Fort Worth, TX-based Quicksilver Resources Inc. has added depth to its North American lineup of oil and gas prospects with two large-scale commercial projects — one in search of a partner — which altogether would give it a large presence in seven North American basins, officials said Thursday.

CEO Glenn Darden and Chairman Toby Darden, his brother, shared a microphone to discuss the company’s strategy, as well as to detail their search for a partner to share upstream costs in the Horn River Basin (see Shale Daily, Jan. 6). As big as the Horn River development is expected to be, the Darden brothers were just as keen to talk about an emerging project in the Niobrara formation in Colorado, as well as a set of fields in West Texas.

In the Niobrara, Quicksilver has accumulated more than 210,000 net acres, with an average net revenue interest of 81%, Toby Darden said. “That falls back on our strategy of getting in early. We have low cost in this acreage and we have a very consolidated position,” which covers 936 square miles.

The reason why Quicksilver made a move into the Niobrara was simple: the Niobrara/Lower Mancos shale is “oil-charged,” but until now it’s only been tapped using vertical wells. Using horizontal drilling and hydraulic fracturing (fracking) stimulation, “we think there’s an oil reserve target to Quicksilver’s acreage of around 500 million bbl of oil if we’re able to exploit it effectively.”

As far as the estimated drill depths, “that’s another attractive part of this play” because they’re shallow, said Toby Darden. “They’re between 4,500 feet to 9,000 feet vertical depth. The crude is sweet…And what we are seeing and what we believed going into the play is that modern frack technology and horizontals could open a trend to areas of poor natural fracture development.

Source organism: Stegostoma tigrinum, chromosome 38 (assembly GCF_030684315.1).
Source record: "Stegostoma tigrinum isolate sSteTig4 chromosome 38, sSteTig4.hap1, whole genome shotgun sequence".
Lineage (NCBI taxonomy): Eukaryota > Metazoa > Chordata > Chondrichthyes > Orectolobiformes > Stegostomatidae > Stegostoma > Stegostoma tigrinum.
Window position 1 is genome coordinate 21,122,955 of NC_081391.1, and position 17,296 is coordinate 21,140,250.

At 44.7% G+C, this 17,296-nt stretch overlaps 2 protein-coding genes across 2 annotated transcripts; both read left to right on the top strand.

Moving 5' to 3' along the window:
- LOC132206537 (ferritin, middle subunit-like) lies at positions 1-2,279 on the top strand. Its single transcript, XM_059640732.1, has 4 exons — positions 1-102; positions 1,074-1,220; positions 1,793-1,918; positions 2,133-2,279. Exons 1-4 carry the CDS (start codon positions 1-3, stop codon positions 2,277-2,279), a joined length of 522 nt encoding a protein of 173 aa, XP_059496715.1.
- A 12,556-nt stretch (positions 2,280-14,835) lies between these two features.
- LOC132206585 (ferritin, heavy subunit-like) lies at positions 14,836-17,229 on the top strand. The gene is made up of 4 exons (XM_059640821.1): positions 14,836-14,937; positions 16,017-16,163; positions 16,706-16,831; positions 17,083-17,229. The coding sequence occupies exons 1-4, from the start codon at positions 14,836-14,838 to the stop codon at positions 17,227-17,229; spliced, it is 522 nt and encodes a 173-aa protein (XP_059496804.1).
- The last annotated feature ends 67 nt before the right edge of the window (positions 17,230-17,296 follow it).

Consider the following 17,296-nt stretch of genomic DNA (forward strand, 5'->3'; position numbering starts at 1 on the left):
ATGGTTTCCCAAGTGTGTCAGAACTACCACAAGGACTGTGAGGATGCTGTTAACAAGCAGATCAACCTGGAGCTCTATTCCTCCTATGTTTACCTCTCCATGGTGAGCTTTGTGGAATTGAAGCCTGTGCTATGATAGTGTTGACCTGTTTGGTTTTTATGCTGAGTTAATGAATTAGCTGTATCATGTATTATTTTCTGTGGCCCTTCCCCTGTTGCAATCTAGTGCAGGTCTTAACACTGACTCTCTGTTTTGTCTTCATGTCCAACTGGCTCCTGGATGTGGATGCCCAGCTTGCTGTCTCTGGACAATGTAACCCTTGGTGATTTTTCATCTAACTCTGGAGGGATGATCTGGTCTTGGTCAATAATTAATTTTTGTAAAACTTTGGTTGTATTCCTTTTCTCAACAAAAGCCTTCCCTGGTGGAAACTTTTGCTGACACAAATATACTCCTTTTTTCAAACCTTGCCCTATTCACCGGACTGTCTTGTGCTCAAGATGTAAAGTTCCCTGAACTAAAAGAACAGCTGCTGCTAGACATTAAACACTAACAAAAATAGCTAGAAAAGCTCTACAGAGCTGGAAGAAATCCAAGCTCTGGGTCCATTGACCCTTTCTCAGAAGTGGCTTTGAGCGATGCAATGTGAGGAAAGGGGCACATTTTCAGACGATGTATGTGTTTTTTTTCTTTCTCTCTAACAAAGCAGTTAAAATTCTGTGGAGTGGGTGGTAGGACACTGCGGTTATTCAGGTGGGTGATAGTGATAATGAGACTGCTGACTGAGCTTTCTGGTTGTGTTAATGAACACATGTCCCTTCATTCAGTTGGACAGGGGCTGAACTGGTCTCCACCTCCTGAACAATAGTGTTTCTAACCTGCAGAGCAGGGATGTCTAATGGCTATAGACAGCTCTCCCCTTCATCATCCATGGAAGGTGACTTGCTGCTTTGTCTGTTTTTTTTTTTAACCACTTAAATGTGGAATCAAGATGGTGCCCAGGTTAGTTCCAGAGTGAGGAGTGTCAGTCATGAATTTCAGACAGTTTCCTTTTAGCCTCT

“The encouraging part of that is we’ve now drilled wells across our acreage and our first horizontal well in kind of the middle of that is showing five times the vertical results at rates of over 500 b/d…It should be noted that that’s a 3,000-foot lateral. And ultimately, as…in other plays, we expect the lateral length to grow quite a bit, probably double.”

Vintage vertical wells, mostly drilled between 1960 and 1980, have recovered more than 12 million bbl of oil and 5 Bcf of gas, he said.

“From the 80 vintage wells we can access good production data on, we developed a composite-type curve of those wells. The interesting feature of these and the reason we think they’re inadequately stimulated is they have very, very flat declines, like 2-3% tail declines and ultimate recoveries of nearly 200,000 bbl per well across an 80-well sample, which is representative of the acreage block. That’s what gave us confidence in the beginning to take this acreage, and it’s being borne out in our vertical tests and, currently, our new horizontal tests.”

One horizontal test well is now producing more than 500 b/d, said the chairman. “This horizontal well had good oil shows throughout, and we had to wait up because it kept flowing oil on us while drilling.”

Also high on the prospect list is Quicksilver’s Wolfpack prospect in West Texas, which includes the Santa Rita, Leon Valley and Balmorhea fields in the Wolfcamp and Bone Spring sections.